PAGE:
It was for this reason that Harvin-Wright chose to focus her dissertation on teacher self-efficacy and the effect of focusing school efforts on increasing confidence and support through sustained personalized professional development for new teachers. She has tested interventions and improvement strategies that can better translate to classrooms, and she’s found her confidence improve as her school system confronts complicated issues around returning to classrooms during the COVID-19 pandemic.
“The skill set I’ve learned from this program is something I’ve used in planning and implementing changes around the pandemic,” Harvin-Wright said. “It’s become more apparent than ever that we’ve got to fully understand a problem before we start presenting solutions to it.”
Marquice Clark, principal at Cleveland Academy in Spartanburg, is part of the program’s second cohort and is in the process of settling on his dissertation topic. Clark is a graduate of Morris College’s Call Me MISTER program, and he said his focus on the effect of systemic racism in education has only increased as he has progressed through his career and through the Ed.D. program.
He has chosen to examine language as a barrier for black students and their reading proficiency. Clark said as the Ed.D. program has improved his abilities as a researcher, it has allowed him to examine his own position as a black male in South Carolina and how that affects his outlook on his research topic. He said the program also creates an open, honest environment among students, which he said gave him more confidence to explore the topic.
“Clemson allows and encourages me and my fellow cohort members to have tough conversations with one another,” Clark said. “We’re all doctoral students and we all work in education, but beyond that we’re all humans, and we’ve been able to have tough conversations and see one another’s humanity. I’m better as a result of our time, and I’m hopeful they are, too.”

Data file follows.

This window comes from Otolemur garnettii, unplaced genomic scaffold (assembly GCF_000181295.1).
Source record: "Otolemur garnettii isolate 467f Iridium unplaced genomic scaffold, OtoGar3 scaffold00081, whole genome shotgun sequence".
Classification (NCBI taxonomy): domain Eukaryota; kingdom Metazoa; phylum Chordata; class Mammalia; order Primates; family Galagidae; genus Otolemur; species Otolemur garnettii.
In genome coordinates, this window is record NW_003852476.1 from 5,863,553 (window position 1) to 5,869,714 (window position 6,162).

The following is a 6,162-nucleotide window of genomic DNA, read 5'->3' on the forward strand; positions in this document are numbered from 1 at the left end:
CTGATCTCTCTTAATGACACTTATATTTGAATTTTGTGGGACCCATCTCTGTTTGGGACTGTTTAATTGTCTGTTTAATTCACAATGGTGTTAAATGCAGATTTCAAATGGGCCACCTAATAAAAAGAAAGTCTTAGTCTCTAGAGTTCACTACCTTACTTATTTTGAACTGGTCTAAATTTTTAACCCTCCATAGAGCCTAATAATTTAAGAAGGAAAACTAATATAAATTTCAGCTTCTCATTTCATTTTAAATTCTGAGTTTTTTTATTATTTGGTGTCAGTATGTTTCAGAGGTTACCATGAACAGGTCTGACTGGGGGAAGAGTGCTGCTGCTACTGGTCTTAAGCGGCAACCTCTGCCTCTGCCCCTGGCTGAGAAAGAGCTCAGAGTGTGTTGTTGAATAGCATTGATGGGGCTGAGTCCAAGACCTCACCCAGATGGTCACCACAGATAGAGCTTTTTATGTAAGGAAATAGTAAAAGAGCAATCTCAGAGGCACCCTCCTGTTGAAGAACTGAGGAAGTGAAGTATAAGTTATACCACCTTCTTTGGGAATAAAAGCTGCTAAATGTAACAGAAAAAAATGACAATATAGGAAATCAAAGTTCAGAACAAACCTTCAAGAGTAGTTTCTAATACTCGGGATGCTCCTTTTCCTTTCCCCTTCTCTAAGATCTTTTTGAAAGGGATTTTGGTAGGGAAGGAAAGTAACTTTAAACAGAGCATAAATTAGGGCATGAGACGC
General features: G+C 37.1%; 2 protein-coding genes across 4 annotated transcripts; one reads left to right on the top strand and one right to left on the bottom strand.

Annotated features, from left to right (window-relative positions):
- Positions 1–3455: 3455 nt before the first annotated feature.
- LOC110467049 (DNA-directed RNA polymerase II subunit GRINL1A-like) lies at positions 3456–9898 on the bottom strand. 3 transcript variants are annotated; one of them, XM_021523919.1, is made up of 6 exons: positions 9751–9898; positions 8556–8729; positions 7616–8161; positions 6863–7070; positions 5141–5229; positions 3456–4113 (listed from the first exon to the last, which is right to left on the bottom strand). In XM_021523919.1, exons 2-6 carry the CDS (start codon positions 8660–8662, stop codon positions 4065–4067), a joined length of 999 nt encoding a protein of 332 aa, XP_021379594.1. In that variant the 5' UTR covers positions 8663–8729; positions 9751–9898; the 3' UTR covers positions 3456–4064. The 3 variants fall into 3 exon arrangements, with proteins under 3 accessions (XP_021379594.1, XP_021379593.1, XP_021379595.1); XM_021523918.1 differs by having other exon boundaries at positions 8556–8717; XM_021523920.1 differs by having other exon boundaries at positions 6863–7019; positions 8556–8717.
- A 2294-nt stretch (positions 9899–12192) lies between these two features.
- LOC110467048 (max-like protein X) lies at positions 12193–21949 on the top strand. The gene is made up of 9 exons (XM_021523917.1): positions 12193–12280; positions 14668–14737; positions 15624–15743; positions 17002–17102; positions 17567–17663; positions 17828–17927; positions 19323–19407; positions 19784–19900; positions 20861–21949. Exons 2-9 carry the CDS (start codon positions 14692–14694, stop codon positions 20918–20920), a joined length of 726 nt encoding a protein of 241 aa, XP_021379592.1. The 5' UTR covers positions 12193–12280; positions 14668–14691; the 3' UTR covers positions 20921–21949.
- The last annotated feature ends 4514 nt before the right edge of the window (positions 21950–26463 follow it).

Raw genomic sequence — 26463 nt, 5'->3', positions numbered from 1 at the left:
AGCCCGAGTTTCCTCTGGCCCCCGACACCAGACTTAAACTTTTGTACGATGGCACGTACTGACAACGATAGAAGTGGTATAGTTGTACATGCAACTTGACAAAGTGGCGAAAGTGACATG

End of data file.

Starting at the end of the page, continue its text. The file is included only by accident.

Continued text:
Clark is a devoted practitioner of the continuous improvement model, and he said the Ed.D. program has allowed him to more effectively implement change based on this model while also having a positive effect on his day-to-day experiences as a principal. He said the program allows him to examine situations more holistically so that he can create interventions for teachers who are struggling and examine what is leading to success for other teachers.
“I can confirm these approaches and implement them better,” Clark said. “I don’t go into my teachers’ classrooms telling them what the solution is; if anything, I tell them we’re going to fail our way to it together. That’s how we get results.”
The college is directly involved in the national Carnegie Project on the Education Doctorate, which is an initiative that critically examines the goals of the education doctorate at large, which puts Clemson on the leading edge of design in Ed.D. programs. George J. Petersen, founding dean of Clemson’s College of Education, currently serves as chair elect of the dean’s council of the Carnegie Project.
Petersen said the growth in enrollment of Clemson’s Ed.D. and the positive impacts it has already produced across the state are proof that this approach to doctoral education works.
“Programs geared toward educational leaders should be as rigorous as they are applied and practical,” Petersen said. “Our Ed.D. students already see the value that the degree program has added for them as they implement change in their schools, districts and communities. The Ed.D. that Clemson has developed along with other institutions is already proving to be a best-in-class program because it puts real issues in South Carolina education front and center.”
For more information on requirements and admission to the program, click here.